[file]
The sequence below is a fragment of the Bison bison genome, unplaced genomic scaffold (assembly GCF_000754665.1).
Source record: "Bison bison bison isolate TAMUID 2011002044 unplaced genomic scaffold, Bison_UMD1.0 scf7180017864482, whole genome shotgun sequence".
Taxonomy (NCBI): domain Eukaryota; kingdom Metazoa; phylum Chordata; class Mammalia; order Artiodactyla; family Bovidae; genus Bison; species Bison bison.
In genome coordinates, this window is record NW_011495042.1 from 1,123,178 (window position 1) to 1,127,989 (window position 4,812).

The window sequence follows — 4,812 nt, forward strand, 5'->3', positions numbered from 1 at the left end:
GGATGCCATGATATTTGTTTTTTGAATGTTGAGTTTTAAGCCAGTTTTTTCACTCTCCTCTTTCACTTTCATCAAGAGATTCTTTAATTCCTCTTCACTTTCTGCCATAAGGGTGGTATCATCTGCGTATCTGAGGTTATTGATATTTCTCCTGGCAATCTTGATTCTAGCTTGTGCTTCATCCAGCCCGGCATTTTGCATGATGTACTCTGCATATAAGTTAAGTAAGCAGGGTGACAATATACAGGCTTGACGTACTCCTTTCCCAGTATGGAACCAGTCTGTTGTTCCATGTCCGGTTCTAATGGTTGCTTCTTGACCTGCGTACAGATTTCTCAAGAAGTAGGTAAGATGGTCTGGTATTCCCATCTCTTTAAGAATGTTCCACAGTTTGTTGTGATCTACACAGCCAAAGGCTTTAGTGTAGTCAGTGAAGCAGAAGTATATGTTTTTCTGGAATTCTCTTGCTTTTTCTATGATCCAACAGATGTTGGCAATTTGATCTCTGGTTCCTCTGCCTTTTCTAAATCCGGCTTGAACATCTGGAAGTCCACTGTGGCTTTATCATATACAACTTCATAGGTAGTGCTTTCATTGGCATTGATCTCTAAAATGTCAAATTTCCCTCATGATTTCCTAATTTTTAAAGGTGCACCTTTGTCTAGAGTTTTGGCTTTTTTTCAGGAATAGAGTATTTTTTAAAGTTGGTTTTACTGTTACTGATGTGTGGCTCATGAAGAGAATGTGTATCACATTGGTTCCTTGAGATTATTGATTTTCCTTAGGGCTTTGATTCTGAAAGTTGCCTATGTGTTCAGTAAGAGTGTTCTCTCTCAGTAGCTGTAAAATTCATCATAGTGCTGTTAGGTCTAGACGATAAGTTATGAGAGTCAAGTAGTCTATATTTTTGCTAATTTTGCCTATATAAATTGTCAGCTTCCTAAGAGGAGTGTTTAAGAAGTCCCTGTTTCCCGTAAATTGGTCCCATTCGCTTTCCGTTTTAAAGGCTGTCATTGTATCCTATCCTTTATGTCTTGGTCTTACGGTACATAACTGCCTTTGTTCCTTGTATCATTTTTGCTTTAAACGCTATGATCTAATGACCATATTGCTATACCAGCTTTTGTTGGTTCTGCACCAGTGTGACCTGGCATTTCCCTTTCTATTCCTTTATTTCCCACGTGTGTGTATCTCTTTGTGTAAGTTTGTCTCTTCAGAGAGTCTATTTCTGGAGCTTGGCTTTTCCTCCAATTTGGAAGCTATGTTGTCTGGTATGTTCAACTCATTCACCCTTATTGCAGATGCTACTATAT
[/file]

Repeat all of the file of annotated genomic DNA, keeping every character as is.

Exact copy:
The sequence below is a fragment of the Bison bison genome, unplaced genomic scaffold (assembly GCF_000754665.1).
Source record: "Bison bison bison isolate TAMUID 2011002044 unplaced genomic scaffold, Bison_UMD1.0 scf7180017864482, whole genome shotgun sequence".
Taxonomy (NCBI): domain Eukaryota; kingdom Metazoa; phylum Chordata; class Mammalia; order Artiodactyla; family Bovidae; genus Bison; species Bison bison.
In genome coordinates, this window is record NW_011495042.1 from 1,123,178 (window position 1) to 1,127,989 (window position 4,812).

The window sequence follows — 4,812 nt, forward strand, 5'->3', positions numbered from 1 at the left end:
GGATGCCATGATATTTGTTTTTTGAATGTTGAGTTTTAAGCCAGTTTTTTCACTCTCCTCTTTCACTTTCATCAAGAGATTCTTTAATTCCTCTTCACTTTCTGCCATAAGGGTGGTATCATCTGCGTATCTGAGGTTATTGATATTTCTCCTGGCAATCTTGATTCTAGCTTGTGCTTCATCCAGCCCGGCATTTTGCATGATGTACTCTGCATATAAGTTAAGTAAGCAGGGTGACAATATACAGGCTTGACGTACTCCTTTCCCAGTATGGAACCAGTCTGTTGTTCCATGTCCGGTTCTAATGGTTGCTTCTTGACCTGCGTACAGATTTCTCAAGAAGTAGGTAAGATGGTCTGGTATTCCCATCTCTTTAAGAATGTTCCACAGTTTGTTGTGATCTACACAGCCAAAGGCTTTAGTGTAGTCAGTGAAGCAGAAGTATATGTTTTTCTGGAATTCTCTTGCTTTTTCTATGATCCAACAGATGTTGGCAATTTGATCTCTGGTTCCTCTGCCTTTTCTAAATCCGGCTTGAACATCTGGAAGTCCACTGTGGCTTTATCATATACAACTTCATAGGTAGTGCTTTCATTGGCATTGATCTCTAAAATGTCAAATTTCCCTCATGATTTCCTAATTTTTAAAGGTGCACCTTTGTCTAGAGTTTTGGCTTTTTTTCAGGAATAGAGTATTTTTTAAAGTTGGTTTTACTGTTACTGATGTGTGGCTCATGAAGAGAATGTGTATCACATTGGTTCCTTGAGATTATTGATTTTCCTTAGGGCTTTGATTCTGAAAGTTGCCTATGTGTTCAGTAAGAGTGTTCTCTCTCAGTAGCTGTAAAATTCATCATAGTGCTGTTAGGTCTAGACGATAAGTTATGAGAGTCAAGTAGTCTATATTTTTGCTAATTTTGCCTATATAAATTGTCAGCTTCCTAAGAGGAGTGTTTAAGAAGTCCCTGTTTCCCGTAAATTGGTCCCATTCGCTTTCCGTTTTAAAGGCTGTCATTGTATCCTATCCTTTATGTCTTGGTCTTACGGTACATAACTGCCTTTGTTCCTTGTATCATTTTTGCTTTAAACGCTATGATCTAATGACCATATTGCTATACCAGCTTTTGTTGGTTCTGCACCAGTGTGACCTGGCATTTCCCTTTCTATTCCTTTATTTCCCACGTGTGTGTATCTCTTTGTGTAAGTTTGTCTCTTCAGAGAGTCTATTTCTGGAGCTTGGCTTTTCCTCCAATTTGGAAGCTATGTTGTCTGGTATGTTCAACTCATTCACCCTTATTGCAGATGCTACTATAT